- Do you want a minister, priest, rabbi, imam or another spiritual practitioner present at the end?
- Do you want to be buried or cremated? Do you have a burial plot? Would you like your ashes scattered in a specific place?
- What are your preferences for a memorial service? Have you shared your wishes with family and friends?
Some people may find planning their own funeral difficult or morbid. Others may be comforted that the funeral will be carried out according to their wishes and that their family or friends won’t have to guess what they would have wanted. Still others think that funerals are for the family, and should be organised by them. Some people decide they don’t want a funeral at all, or are concerned it will be too expensive or sad. People may prefer to have a memorial service or a living wake. It’s a good idea to discuss your choice with family and friends ahead of time. A funeral or memorial service can be a comfort for family and friends.
Most people do have a funeral of some sort. It is probably not easy for most of us to hear or think about funerals. However, there can be a satisfaction in leaving your mark on the occasion, and in involving your family in the planning. If you’d like to make preparations but you can’t do the work, or prefer not to, talk to a spiritual care practitioner, funeral celebrant or end-of-life doula for assistance.
You might simply discuss your preferences with your family and executor. Or you may record them in writing or lodge a plan with a funeral director of your choice. There are no rules. You can plan your funeral to meet any cultural or spiritual preferences. You may just have a few simple requests for music you want played or poems you’d like read, or you may have detailed plans for the full service.
For more information on prearranging or prepaying a funeral, talk to a funeral director or visit the Australian Funeral Directors Association website. Provide copies of a prepaid funeral contract to members of your family or file it with your will. If the funeral is not prepaid, payment may be made a few days before, or sometimes after, the service.
Knowing you will die offers you a special opportunity – the chance to say goodbye to those you love and care about. It is a sad and difficult thing to do, but some people say they feel lucky that they’ve had the time to prepare.
Saying goodbye is a personal experience and you need to do what is right for you. When you feel you are ready, consider how you will say goodbye. You might set aside a time to talk to each person individually. Or, if you are physically up to it, you might have a gathering for friends and family. Other ways to say goodbye include documenting insights, requests, thanks, advice, recipes, memories or anything else that is important to you. Some people record these thoughts in a letter or recording, but you can be as creative as you like. You may also want to consider who to pass keepsakes to.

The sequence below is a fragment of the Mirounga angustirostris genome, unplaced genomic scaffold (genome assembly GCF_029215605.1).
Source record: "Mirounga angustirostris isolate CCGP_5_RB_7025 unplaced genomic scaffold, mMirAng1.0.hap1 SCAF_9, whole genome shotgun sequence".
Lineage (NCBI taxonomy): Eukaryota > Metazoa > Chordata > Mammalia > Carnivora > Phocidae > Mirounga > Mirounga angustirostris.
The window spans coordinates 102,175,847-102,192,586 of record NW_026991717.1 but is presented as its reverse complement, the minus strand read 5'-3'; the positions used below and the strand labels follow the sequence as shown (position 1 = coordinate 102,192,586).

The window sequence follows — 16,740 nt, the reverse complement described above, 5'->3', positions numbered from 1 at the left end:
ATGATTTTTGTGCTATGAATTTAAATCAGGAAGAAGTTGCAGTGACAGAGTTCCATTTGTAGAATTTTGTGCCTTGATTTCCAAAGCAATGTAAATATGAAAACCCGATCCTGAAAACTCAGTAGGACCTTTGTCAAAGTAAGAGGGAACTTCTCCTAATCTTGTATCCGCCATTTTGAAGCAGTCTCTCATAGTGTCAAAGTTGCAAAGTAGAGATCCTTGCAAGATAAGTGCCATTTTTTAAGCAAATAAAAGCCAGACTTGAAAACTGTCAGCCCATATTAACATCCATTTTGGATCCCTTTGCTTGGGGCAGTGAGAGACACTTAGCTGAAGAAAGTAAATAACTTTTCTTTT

If you have children or grandchildren, you could specify that any letter or recording is to be given to them at a specific age or time in their life. You (or your friends) could also create a slideshow or scrapbook of special photos. A memory box can be another special keepsake for your family.
You may find it hard to think about a time when you won’t be there for your children, but these actions can be helpful and comforting for them. If your children are very young, they’ll understand your words and sentiments when they’re older.
If you have a pet, you may want to consider who will care for them. Talk to your local RSPCA to see whether they have a program for rehoming pets.
Making a memory box
A memory box is a collection of keepsakes for your family. What you put into a memory box will be your personal choice, but some possibilities include a:
- treasured photo
- video of a family event
- special birthday card
- favourite cap, tie, scarf or another item of clothing
- list of shared memories
- lock of hair
- family recipe
- pressed flower from your garden
- bottle of your favourite perfume or aftershave.
This information is reviewed by
This information was last reviewed February 2020 by the following expert content reviewers: Dr Megan Ritchie, Staff Specialist Palliative Medicine, Palliative Care Service, Concord Repatriation General Hospital, NSW; Gabrielle Asprey, Cancer Support Consultant, Cancer Council NSW; Rosemary Cavanough, Consumer; Louise Durham, Nurse Practitioner, Metro South Palliative Care Service, QLD; Tracey Gardner, Senior Psychologist, Cancer Counselling Service, Cancer Council Queensland; Karen Hall, 13 11 20 Consultant, Cancer Council SA; Linda Nolte, Program Director, Advance Care Planning Australia, VIC; Rowena Robinson, Clinical Advisor, Palliative Care Australia, ACT; Helena Rodi, Program Manager, Advance Care Planning Australia, VIC.